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Chapter 26

ECON 102 Chapter Notes - Chapter 26: Real Interest Rate, Loanable Funds, Demand Curve


Department
Economics
Course Code
ECON 102
Professor
Robert Gateman
Chapter
26

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ECON 102: Principles of Macroeconomics
Chapter 26
26.1 The Nature of Economic Growth
GDP and per capita GDP increase over time as there is growth in productivity
Economic growth: sustained, long-run increases in the level of real GDP
Benefits of Economic Growth:
There is a difference between increases in average living standards created from economic
growth and reduction in poverty that economic growth makes possible (still requires active
policy)
Rising Average Material Living Standards:
Economic growth is a powerful means of improving average material living standards
o Increases in family income can lead to changes in the pattern of consumption
o Extra money buys amenities of life and also increases saving for the future
Richer countries are able to deal with environmental impact, while poorer countries cannot
afford to
Alleviation of Poverty:
The poor do not benefit from economic growth as they are not in the work force
o Even in a growing economy redistribution policies are needed to reduce poverty
o It is easier to have redistribution policies in a rapidly growing economy
Costs of Economic Growth:
Economic growth does have some real costs
The Opportunity Cost of Economic Growth:
Growth requires heavy investment of resources in capital goods, and other areas such as
education
o These investments often have no immediate return, but rather long-term effects
Implies sacrifice in the short-term for the hope of long-term economic growth
In an economy with high investment rates, the growth rate will simultaneously increase
o Sustained growth will lead to higher consumption in the long-term but lower in the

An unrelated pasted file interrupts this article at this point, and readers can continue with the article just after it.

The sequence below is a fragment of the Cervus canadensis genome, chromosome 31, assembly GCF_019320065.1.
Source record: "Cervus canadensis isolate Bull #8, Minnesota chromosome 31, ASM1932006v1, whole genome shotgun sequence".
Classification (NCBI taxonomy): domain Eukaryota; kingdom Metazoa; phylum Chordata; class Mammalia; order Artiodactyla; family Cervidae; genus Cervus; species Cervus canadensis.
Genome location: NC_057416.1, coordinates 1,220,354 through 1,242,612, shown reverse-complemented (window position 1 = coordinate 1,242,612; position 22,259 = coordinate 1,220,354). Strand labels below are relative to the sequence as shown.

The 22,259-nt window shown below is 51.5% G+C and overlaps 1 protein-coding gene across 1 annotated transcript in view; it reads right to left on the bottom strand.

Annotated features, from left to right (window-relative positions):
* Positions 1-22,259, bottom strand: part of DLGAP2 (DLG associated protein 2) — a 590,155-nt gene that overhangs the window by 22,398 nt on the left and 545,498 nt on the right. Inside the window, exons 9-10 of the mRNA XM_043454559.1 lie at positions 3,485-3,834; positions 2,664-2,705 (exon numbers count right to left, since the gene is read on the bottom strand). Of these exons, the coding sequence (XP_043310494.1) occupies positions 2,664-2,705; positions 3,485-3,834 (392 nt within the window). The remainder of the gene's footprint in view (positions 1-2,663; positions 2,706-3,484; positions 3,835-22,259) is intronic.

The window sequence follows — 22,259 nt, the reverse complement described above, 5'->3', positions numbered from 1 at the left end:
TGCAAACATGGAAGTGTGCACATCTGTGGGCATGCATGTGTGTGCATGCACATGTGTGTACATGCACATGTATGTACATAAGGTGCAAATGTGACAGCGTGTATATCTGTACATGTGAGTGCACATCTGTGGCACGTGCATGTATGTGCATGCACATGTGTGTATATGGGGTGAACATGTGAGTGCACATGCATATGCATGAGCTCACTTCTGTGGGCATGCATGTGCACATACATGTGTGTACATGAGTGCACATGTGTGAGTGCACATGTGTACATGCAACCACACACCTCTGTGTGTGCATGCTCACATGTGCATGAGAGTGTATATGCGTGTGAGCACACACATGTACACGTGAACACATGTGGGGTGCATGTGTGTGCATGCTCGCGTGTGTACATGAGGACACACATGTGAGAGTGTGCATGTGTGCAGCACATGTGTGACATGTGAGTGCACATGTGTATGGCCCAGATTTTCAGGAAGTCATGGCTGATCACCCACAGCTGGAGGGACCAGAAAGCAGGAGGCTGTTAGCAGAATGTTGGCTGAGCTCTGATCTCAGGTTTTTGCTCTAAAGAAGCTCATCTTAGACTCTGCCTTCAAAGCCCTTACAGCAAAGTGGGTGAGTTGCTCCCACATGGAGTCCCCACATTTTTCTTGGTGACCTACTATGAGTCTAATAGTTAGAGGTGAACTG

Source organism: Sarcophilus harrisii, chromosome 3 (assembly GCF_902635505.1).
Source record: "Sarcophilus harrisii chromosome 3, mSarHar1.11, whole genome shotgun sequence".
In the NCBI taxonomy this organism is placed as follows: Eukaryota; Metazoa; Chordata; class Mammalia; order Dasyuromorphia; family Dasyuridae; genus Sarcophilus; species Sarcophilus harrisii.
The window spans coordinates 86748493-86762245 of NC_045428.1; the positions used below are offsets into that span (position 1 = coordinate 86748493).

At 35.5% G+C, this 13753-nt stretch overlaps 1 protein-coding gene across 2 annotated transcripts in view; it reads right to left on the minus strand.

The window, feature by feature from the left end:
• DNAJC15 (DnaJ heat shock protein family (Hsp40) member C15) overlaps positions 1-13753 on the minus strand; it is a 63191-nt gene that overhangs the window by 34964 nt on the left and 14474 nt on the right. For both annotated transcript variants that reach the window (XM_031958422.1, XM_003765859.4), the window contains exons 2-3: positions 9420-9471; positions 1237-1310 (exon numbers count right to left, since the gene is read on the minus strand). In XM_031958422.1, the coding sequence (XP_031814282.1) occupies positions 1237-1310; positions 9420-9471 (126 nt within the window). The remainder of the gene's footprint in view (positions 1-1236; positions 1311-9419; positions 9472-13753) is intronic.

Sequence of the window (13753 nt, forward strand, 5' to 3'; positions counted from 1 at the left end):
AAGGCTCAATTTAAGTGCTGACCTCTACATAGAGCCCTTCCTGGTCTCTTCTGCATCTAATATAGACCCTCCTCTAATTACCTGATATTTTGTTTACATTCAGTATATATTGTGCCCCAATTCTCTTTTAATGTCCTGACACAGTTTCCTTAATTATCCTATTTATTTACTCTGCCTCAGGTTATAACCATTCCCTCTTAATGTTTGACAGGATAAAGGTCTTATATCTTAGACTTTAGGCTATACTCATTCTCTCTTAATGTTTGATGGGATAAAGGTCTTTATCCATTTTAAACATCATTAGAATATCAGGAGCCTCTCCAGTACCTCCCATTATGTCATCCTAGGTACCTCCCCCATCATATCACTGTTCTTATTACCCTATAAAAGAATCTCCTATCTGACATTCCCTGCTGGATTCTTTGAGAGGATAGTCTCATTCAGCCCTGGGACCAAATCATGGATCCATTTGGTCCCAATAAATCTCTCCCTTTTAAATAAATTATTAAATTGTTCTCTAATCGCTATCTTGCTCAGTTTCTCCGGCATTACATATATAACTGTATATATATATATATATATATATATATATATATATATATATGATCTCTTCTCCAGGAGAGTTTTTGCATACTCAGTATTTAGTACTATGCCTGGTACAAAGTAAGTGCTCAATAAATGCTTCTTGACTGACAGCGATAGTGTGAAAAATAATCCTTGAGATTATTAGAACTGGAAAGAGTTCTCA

short-term
Social Costs of Economic Growth:
Growth also accounts for existing firms expanding and producing more output
o Hiring more workers, using more equipment and intermediate goods
Existing firms may also be made obsolete by new firms
o Old products and skills are made obsolete by new ones
A high growth rate requires rapid adjustment in the labour force
o Leads to job loss and a higher educated workforce with the required skill sets
Sources of Economic Growth:
1. Growth in the labour force: may be caused by increases in the population, or increases in
the workforce

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ECON 102: Principles of Macroeconomics
2. Growth in human capital: thought of as the quality of the workforce
a. Human capital: set of skills workers acquire through formal education and on-the-job
training
3. Growth in physical capital: stock of physical capital increases through the process of
investment
a. Also includes increases in the quality of the physical capital
4. Technological improvements: brought about by innovation that introduces new products,
new ways of producing existing products and new forms of organizing economic activity
26.2 Established Theories of Economic Growth
Focus on the Long-Run:
Theory of economic growth is a long-run theory which concentrates on the growth of Y*
over long periods of time, not on short-run fluctuations of output around potential
o In equilibrium, desired saving equals desired investment
Investment, Saving and Growth:
National saving: sum of private saving and public (government) saving
Desired private saving: difference between disposable income and desired consumption
With real GDP equal to Y* in the long-run, desired private saving is equal to:
o
o
o
o
In the long-run, an increase in household consumption or government purchases must
imply a reduction in national saving
National saving as a function of the real interest rate
o Vertical axis: real interest rate, horizontal axis: loanable funds ($)
o National saving (NS) curve is upward sloping, investment demand curve is downward
sloping
In the long-run, the equilibrium interest rate is determined where desired national saving
equals desired investment
At high interest rates above (I*), the amount of desired saving exceeds the amount of
desired investment, and this excess supply of loanable funds pushed down the price of
credit (the real interest rate)
At interest rates below I*, the quantity of desired investments exceeds the quantity of
desired savings, and this excess demand for loanable funds pushes up the real interest rate
An Increase in the Supply of National Saving:
Increases in NS happen from either household consumption (C) falls or government
purchases (G) fall
o Taxes also could rise, which reduces the level of consumption
o Decline in C or G means that NS rises at any real interest rate and NS shifts to the
right
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